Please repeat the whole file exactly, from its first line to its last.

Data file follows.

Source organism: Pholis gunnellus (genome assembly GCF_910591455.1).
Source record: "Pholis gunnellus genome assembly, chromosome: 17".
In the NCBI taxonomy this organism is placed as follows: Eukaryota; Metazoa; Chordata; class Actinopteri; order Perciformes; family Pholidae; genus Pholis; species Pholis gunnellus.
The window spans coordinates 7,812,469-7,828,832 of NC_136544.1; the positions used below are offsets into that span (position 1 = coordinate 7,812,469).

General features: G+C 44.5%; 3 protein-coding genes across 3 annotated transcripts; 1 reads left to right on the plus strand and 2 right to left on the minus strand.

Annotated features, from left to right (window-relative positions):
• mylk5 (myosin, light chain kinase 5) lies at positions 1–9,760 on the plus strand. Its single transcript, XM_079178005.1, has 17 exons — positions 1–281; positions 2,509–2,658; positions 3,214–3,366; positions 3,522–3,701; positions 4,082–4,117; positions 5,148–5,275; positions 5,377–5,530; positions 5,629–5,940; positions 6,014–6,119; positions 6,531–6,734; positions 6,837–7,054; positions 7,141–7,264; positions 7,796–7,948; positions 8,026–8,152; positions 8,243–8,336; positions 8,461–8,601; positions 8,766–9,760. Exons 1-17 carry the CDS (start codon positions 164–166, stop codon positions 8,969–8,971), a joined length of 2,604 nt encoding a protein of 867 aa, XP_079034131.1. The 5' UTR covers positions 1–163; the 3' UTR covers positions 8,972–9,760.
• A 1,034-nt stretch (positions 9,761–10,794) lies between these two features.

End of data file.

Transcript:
Source organism: Pholis gunnellus (genome assembly GCF_910591455.1).
Source record: "Pholis gunnellus genome assembly, chromosome: 17".
In the NCBI taxonomy this organism is placed as follows: Eukaryota; Metazoa; Chordata; class Actinopteri; order Perciformes; family Pholidae; genus Pholis; species Pholis gunnellus.
The window spans coordinates 7,812,469-7,828,832 of NC_136544.1; the positions used below are offsets into that span (position 1 = coordinate 7,812,469).

General features: G+C 44.5%; 3 protein-coding genes across 3 annotated transcripts; 1 reads left to right on the plus strand and 2 right to left on the minus strand.

Annotated features, from left to right (window-relative positions):
• mylk5 (myosin, light chain kinase 5) lies at positions 1–9,760 on the plus strand. Its single transcript, XM_079178005.1, has 17 exons — positions 1–281; positions 2,509–2,658; positions 3,214–3,366; positions 3,522–3,701; positions 4,082–4,117; positions 5,148–5,275; positions 5,377–5,530; positions 5,629–5,940; positions 6,014–6,119; positions 6,531–6,734; positions 6,837–7,054; positions 7,141–7,264; positions 7,796–7,948; positions 8,026–8,152; positions 8,243–8,336; positions 8,461–8,601; positions 8,766–9,760. Exons 1-17 carry the CDS (start codon positions 164–166, stop codon positions 8,969–8,971), a joined length of 2,604 nt encoding a protein of 867 aa, XP_079034131.1. The 5' UTR covers positions 1–163; the 3' UTR covers positions 8,972–9,760.
• A 1,034-nt stretch (positions 9,761–10,794) lies between these two features.